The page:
(Level B2 and above) – Longevity biotech, idioms and phrases related to age.
At 67, Dr Tyger is no spring chicken. In fact, he is starting to show signs of age. He has quite a few senior moments too, like losing his lab coat or losing both his keys and glasses last week. But he refuses to act his age – he still goes paragliding and mountain climbing for example. His dynamism shows that age is just a number. In fact, he plans on living healthily to a ripe old age. That’s why he runs longevity biotech research projects.
Written and compiled by Benedicte Gravrand, English trainer at The Language House in Geneva.
Biotechnology is the use of bacteria and plant and animal cells for industrial or scientific purposes, for example, to make drugs or chemicals.
Even if life expectancy has increased around the world, good health expectancy has increased at a slower rate. So, we live longer, but not necessarily healthier. It is indeed a mixed blessing.
All words in bold are in the vocabulary exercise
The typical diseases of old age nowadays are cancer, heart disease, diabetes and senility. And old age is what longevity biotech wants to tackle.
Some people, including scientists, think we should classify ageing as a disease. But old age is not a disease, it is the natural outcome of a long life.
The difference between biological age and chronological age
As many people now live into their 90s and beyond without chronic illness, longevity biotech wants to discover what differentiates these healthy agers and translate these findings into medicine.
Today, the sector is estimated to be worth $26.5 trillion; it involves over 50,000 companies, more than 10,000 investors and over 1,000 research and development (R&D) centres.
For example, Alto Labs in the US is working on technology that can reprogram cells to rejuvenate and potentially prolong human life. Insilico Medicine in Hong Kong uses artificial intelligence and deep learning technology to identify molecules to treat various cancers. Acorn Biolabs in Canada provides cell preservation services for non-invasive cell freezing that can be used for future medical applications. Juvenescence in Ireland develops therapies that allow patients to slow or reverse ageing. Many studies are published, including a recent one in mice, that shows that transplanting certain healthy gut microbiota (bacteria that live in the intestines) can reverse ageing. And there is a new Longevity Biotechnology Association which represents gero–science and gero-therapeutics (the development of new medicines and therapies to prevent and cure, rather than merely manage, the health conditions of late life).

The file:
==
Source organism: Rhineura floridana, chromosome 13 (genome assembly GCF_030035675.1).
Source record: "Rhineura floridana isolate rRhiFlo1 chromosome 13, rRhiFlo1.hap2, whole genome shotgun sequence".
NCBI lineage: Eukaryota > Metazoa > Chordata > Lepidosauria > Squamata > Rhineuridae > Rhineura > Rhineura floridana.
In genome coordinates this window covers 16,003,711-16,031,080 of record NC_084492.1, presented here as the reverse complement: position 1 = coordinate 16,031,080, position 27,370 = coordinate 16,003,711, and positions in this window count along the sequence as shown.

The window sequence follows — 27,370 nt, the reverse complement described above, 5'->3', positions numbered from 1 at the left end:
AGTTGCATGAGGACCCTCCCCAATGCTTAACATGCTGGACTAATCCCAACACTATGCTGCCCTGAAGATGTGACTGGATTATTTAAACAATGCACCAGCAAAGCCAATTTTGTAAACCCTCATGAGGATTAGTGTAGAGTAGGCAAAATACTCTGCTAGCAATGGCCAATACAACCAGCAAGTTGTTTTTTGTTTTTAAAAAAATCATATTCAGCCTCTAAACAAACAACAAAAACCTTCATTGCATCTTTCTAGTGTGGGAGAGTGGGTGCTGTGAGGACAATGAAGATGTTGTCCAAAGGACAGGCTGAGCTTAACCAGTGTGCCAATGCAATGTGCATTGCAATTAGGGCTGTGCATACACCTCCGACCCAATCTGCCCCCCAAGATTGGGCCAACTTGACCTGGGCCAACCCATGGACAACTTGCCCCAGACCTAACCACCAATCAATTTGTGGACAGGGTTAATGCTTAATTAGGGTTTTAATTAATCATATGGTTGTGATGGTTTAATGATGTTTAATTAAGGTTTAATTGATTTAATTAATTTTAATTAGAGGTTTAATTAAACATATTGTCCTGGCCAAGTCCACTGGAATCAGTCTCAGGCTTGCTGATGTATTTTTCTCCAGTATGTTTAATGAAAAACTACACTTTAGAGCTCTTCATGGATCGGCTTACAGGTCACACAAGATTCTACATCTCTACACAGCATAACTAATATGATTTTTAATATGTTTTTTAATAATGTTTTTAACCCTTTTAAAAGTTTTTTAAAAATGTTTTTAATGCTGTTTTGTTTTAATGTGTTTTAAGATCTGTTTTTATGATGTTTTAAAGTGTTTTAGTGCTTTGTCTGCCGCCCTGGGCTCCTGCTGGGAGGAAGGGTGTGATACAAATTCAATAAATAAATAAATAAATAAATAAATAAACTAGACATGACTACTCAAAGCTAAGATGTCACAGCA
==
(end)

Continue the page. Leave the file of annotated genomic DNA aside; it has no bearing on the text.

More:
Should age – and time itself – be challenged? Or just managed?
Addressing the gap between health span and lifespan is essential for long-term global economic prosperity, says Kristen Fortney, CEO of BioAge Labs, a clinical-stage company. Furthermore, “older people have a fundamental right to live healthy, full lives, and to have their medical conditions taken seriously as targets deserving of clinical interventions, rather than simply dismissed as inevitable consequences of ageing.”
As the world of humans is getting older, this is a timely topic which raises many questions. Should age – and time itself – be challenged? Or just managed?
Is this the medical version of the fountain of youth or the elixir of life?
Will better health help overcome what many people of a certain age suffer from, ageism?
Will longevity cures be reserved for richer people?
Finally, if we do find cures for age-related diseases, what will old people die off?